A Thought for the Month: Mind your language!

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A Thought for the Month: Mind your language!

This article was first featured in Orb8’s October email newsletter - Subscribe today

When contributing to the BASW 80/20 campaigns recording in social care top tips I offered something on the language we use. Why do children living with their birth family have brothers and sisters, friends, a home and a family and visits to their Nan whilst looked after children have siblings, peers, a placement, and contact? I do not think there is anything much more depressing than a 4-year-old talking about contact with their siblings. This others them and inducts them as different.

More recently I have been increasingly concerned about meaningless language that I read in reports and am working very hard to catch myself out if I stray into this territory. By this I mean catch all phrases that say less than nothing, aggressive/challenging behaviour, concerns, inadequate care, appropriate boundaries, inconsistent parenting, we could probably come up with a dictionary of them. They have a purpose they may be useful shorthand between professionals, cut down on report length and preserve confidential information and if that is the purpose then it may sometimes be valid. But most of the time I think it ranges from bad habit to deliberate or unwitting obscuring. It is in the latter where danger lies does aggressive mean, shouting back when someone says no or kicking an adults shins or threatening them with a knife which leave them in fear of their life. Honestly reading documents I would often have no idea, and these things matter, I have recently seen two foster placement end suddenly because the reports obscured the extent of children’s difficulties with the language of challenging and ‘gets upset sometimes’.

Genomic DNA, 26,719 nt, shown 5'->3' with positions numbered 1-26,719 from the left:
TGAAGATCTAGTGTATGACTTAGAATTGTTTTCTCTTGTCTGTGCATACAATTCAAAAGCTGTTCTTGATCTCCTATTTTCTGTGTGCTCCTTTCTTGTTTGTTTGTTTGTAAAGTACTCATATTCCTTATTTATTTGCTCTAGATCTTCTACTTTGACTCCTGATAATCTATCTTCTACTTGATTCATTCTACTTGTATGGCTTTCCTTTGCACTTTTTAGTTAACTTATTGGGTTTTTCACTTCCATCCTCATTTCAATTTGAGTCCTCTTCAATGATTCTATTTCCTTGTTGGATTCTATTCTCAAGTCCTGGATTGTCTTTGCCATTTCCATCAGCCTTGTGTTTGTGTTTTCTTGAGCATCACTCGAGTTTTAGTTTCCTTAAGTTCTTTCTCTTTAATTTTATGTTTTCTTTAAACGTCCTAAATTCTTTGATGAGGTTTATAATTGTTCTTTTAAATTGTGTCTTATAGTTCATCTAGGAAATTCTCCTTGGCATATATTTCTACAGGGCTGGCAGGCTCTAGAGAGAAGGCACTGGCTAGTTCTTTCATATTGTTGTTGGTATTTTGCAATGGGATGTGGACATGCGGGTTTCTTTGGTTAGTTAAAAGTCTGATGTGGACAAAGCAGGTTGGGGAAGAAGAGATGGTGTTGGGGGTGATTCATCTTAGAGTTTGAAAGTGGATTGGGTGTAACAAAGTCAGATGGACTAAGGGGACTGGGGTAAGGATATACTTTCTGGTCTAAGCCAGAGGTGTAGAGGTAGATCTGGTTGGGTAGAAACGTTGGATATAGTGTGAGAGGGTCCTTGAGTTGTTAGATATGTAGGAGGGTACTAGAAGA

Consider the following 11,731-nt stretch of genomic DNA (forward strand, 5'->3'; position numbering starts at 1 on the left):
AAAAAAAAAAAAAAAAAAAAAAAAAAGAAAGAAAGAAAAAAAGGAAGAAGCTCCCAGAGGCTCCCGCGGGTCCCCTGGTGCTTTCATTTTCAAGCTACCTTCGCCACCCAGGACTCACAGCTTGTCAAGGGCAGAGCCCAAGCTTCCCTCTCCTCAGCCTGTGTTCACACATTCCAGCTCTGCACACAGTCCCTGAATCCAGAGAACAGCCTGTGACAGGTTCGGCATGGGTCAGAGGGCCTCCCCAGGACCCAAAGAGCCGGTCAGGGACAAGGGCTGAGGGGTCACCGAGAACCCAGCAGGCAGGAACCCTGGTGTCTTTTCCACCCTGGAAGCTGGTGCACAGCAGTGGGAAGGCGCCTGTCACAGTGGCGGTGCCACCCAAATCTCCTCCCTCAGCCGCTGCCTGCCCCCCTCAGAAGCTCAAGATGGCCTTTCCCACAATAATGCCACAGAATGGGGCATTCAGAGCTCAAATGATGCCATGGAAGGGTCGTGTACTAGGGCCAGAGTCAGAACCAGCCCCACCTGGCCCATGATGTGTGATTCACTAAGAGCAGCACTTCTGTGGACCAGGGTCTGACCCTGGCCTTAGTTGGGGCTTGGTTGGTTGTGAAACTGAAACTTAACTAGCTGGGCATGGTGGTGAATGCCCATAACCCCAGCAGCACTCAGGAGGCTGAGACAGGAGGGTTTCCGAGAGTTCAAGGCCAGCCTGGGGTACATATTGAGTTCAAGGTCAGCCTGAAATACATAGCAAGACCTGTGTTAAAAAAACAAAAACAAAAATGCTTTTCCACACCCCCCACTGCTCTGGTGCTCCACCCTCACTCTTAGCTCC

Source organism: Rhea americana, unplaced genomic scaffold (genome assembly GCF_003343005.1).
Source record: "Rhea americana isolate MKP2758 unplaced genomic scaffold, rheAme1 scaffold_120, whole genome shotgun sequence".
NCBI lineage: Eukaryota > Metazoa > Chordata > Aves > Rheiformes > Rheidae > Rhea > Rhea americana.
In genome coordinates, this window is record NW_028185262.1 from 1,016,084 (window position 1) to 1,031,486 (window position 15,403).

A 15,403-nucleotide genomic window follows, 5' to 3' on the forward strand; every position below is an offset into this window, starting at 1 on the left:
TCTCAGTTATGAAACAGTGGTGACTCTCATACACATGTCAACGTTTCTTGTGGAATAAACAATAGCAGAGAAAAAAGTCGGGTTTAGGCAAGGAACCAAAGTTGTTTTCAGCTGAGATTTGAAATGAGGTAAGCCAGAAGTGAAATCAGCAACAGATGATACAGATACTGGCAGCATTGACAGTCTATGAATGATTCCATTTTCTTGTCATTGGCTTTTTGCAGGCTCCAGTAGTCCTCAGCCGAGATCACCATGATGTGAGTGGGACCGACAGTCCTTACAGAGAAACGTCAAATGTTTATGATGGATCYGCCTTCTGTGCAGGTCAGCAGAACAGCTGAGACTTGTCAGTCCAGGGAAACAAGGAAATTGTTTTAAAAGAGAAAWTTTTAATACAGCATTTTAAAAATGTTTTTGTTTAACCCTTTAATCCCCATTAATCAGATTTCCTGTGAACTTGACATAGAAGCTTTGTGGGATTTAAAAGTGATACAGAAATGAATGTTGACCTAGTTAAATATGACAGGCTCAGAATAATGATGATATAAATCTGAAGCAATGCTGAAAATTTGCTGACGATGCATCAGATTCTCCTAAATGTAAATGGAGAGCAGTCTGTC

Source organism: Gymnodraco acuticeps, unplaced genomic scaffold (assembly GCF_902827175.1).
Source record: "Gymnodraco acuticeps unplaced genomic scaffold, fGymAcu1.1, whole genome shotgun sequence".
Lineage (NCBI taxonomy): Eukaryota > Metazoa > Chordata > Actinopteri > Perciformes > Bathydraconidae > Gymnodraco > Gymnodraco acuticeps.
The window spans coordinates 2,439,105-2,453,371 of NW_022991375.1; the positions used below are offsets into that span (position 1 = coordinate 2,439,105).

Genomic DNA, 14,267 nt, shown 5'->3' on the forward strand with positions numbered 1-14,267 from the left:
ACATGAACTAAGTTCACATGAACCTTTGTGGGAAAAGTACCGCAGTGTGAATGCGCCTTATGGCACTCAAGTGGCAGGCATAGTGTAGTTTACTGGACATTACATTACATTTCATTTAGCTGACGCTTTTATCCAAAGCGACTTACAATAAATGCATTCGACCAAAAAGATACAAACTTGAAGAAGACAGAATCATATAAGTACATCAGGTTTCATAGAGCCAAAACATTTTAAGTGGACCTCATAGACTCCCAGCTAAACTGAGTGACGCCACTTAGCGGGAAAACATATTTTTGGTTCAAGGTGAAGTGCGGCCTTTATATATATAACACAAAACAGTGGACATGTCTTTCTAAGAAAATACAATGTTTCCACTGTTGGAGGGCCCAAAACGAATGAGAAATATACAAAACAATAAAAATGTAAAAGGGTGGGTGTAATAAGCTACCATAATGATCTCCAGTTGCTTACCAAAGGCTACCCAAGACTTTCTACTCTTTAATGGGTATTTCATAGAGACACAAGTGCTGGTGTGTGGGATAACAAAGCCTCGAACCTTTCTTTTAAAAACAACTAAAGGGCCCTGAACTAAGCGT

Finally I was speaking to a foster carer recently who used the word ‘defiant’ about a primary aged child, and I found myself raising half an eye brow and asking, ‘what do you mean by defiant’ because as I explained it was a word whereby different people would have different ideas. What then transpired was the child for the second time in two weeks wore clothes that weren’t clean. This led to an understanding that this child from a neglectful home had a very different understanding to the carer of what clean was! We came up with a plan of the child helping the foster carer with the laundry including looking and smelling and talking. Defiant was a meaningless dead end leaving both child and carer frustrated, actually saying what the child did and trying to understand what that was about opened up all sort of possibilities.

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